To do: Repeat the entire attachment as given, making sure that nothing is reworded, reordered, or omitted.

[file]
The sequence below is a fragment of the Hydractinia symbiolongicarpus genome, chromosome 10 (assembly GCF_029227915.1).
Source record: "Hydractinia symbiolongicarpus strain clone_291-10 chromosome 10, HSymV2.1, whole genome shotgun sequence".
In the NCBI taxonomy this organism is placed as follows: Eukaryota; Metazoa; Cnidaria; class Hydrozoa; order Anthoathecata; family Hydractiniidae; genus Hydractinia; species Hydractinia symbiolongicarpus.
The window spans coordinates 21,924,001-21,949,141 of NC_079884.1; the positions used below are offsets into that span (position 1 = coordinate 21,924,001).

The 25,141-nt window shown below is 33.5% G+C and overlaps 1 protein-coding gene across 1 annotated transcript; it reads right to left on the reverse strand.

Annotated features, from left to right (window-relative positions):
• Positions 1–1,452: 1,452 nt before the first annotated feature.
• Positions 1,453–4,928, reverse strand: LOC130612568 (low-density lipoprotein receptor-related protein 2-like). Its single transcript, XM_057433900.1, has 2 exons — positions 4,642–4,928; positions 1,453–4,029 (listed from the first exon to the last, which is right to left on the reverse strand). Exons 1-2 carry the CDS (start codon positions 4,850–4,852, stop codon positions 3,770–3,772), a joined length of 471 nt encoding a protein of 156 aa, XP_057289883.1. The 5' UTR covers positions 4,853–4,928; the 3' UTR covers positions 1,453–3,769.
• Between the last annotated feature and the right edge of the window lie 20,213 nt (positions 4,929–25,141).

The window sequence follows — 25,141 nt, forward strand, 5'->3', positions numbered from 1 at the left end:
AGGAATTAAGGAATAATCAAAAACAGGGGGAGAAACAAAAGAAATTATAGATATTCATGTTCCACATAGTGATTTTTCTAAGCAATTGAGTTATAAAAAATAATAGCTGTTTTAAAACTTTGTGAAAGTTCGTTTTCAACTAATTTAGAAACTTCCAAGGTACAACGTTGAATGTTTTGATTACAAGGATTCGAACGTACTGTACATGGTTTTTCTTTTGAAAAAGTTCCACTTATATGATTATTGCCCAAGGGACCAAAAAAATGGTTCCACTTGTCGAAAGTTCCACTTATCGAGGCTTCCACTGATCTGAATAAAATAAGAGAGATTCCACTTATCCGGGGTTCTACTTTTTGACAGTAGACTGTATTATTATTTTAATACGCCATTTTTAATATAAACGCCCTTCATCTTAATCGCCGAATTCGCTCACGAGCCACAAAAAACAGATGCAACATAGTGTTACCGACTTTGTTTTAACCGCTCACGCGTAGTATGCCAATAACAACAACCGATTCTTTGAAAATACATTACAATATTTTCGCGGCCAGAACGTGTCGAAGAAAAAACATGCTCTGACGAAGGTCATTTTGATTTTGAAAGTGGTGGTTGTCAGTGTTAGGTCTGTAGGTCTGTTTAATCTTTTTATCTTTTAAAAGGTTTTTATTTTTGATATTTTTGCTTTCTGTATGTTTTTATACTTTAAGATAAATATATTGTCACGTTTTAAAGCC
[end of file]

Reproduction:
The sequence below is a fragment of the Hydractinia symbiolongicarpus genome, chromosome 10 (assembly GCF_029227915.1).
Source record: "Hydractinia symbiolongicarpus strain clone_291-10 chromosome 10, HSymV2.1, whole genome shotgun sequence".
In the NCBI taxonomy this organism is placed as follows: Eukaryota; Metazoa; Cnidaria; class Hydrozoa; order Anthoathecata; family Hydractiniidae; genus Hydractinia; species Hydractinia symbiolongicarpus.
The window spans coordinates 21,924,001-21,949,141 of NC_079884.1; the positions used below are offsets into that span (position 1 = coordinate 21,924,001).

The 25,141-nt window shown below is 33.5% G+C and overlaps 1 protein-coding gene across 1 annotated transcript; it reads right to left on the reverse strand.

Annotated features, from left to right (window-relative positions):
• Positions 1–1,452: 1,452 nt before the first annotated feature.
• Positions 1,453–4,928, reverse strand: LOC130612568 (low-density lipoprotein receptor-related protein 2-like). Its single transcript, XM_057433900.1, has 2 exons — positions 4,642–4,928; positions 1,453–4,029 (listed from the first exon to the last, which is right to left on the reverse strand). Exons 1-2 carry the CDS (start codon positions 4,850–4,852, stop codon positions 3,770–3,772), a joined length of 471 nt encoding a protein of 156 aa, XP_057289883.1. The 5' UTR covers positions 4,853–4,928; the 3' UTR covers positions 1,453–3,769.
• Between the last annotated feature and the right edge of the window lie 20,213 nt (positions 4,929–25,141).

The window sequence follows — 25,141 nt, forward strand, 5'->3', positions numbered from 1 at the left end:
AGGAATTAAGGAATAATCAAAAACAGGGGGAGAAACAAAAGAAATTATAGATATTCATGTTCCACATAGTGATTTTTCTAAGCAATTGAGTTATAAAAAATAATAGCTGTTTTAAAACTTTGTGAAAGTTCGTTTTCAACTAATTTAGAAACTTCCAAGGTACAACGTTGAATGTTTTGATTACAAGGATTCGAACGTACTGTACATGGTTTTTCTTTTGAAAAAGTTCCACTTATATGATTATTGCCCAAGGGACCAAAAAAATGGTTCCACTTGTCGAAAGTTCCACTTATCGAGGCTTCCACTGATCTGAATAAAATAAGAGAGATTCCACTTATCCGGGGTTCTACTTTTTGACAGTAGACTGTATTATTATTTTAATACGCCATTTTTAATATAAACGCCCTTCATCTTAATCGCCGAATTCGCTCACGAGCCACAAAAAACAGATGCAACATAGTGTTACCGACTTTGTTTTAACCGCTCACGCGTAGTATGCCAATAACAACAACCGATTCTTTGAAAATACATTACAATATTTTCGCGGCCAGAACGTGTCGAAGAAAAAACATGCTCTGACGAAGGTCATTTTGATTTTGAAAGTGGTGGTTGTCAGTGTTAGGTCTGTAGGTCTGTTTAATCTTTTTATCTTTTAAAAGGTTTTTATTTTTGATATTTTTGCTTTCTGTATGTTTTTATACTTTAAGATAAATATATTGTCACGTTTTAAAGCC